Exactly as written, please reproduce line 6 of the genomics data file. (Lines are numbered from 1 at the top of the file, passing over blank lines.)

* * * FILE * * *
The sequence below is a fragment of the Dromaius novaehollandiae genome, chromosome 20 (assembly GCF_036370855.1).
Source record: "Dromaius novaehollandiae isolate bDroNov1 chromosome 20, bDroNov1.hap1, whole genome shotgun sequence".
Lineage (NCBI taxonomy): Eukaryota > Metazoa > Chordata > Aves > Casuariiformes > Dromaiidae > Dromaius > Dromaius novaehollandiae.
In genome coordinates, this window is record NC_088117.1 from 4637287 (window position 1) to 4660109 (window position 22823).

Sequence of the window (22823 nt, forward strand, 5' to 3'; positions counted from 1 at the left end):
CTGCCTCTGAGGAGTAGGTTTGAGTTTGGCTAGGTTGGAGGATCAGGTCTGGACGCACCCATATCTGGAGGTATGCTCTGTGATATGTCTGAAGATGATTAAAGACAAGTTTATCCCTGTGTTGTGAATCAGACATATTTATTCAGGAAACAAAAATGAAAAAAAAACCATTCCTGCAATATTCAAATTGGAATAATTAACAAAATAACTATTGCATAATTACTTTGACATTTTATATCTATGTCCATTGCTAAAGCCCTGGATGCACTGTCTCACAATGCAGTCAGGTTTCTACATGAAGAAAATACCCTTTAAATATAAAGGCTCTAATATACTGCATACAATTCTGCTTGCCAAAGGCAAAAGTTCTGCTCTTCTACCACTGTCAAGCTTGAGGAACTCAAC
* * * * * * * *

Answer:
CTGCCTCTGAGGAGTAGGTTTGAGTTTGGCTAGGTTGGAGGATCAGGTCTGGACGCACCCATATCTGGAGGTATGCTCTGTGATATGTCTGAAGATGATTAAAGACAAGTTTATCCCTGTGTTGTGAATCAGACATATTTATTCAGGAAACAAAAATGAAAAAAAAACCATTCCTGCAATATTCAAATTGGAATAATTAACAAAATAACTATTGCATAATTACTTTGACATTTTATATCTATGTCCATTGCTAAAGCCCTGGATGCACTGTCTCACAATGCAGTCAGGTTTCTACATGAAGAAAATACCCTTTAAATATAAAGGCTCTAATATACTGCATACAATTCTGCTTGCCAAAGGCAAAAGTTCTGCTCTTCTACCACTGTCAAGCTTGAGGAACTCAAC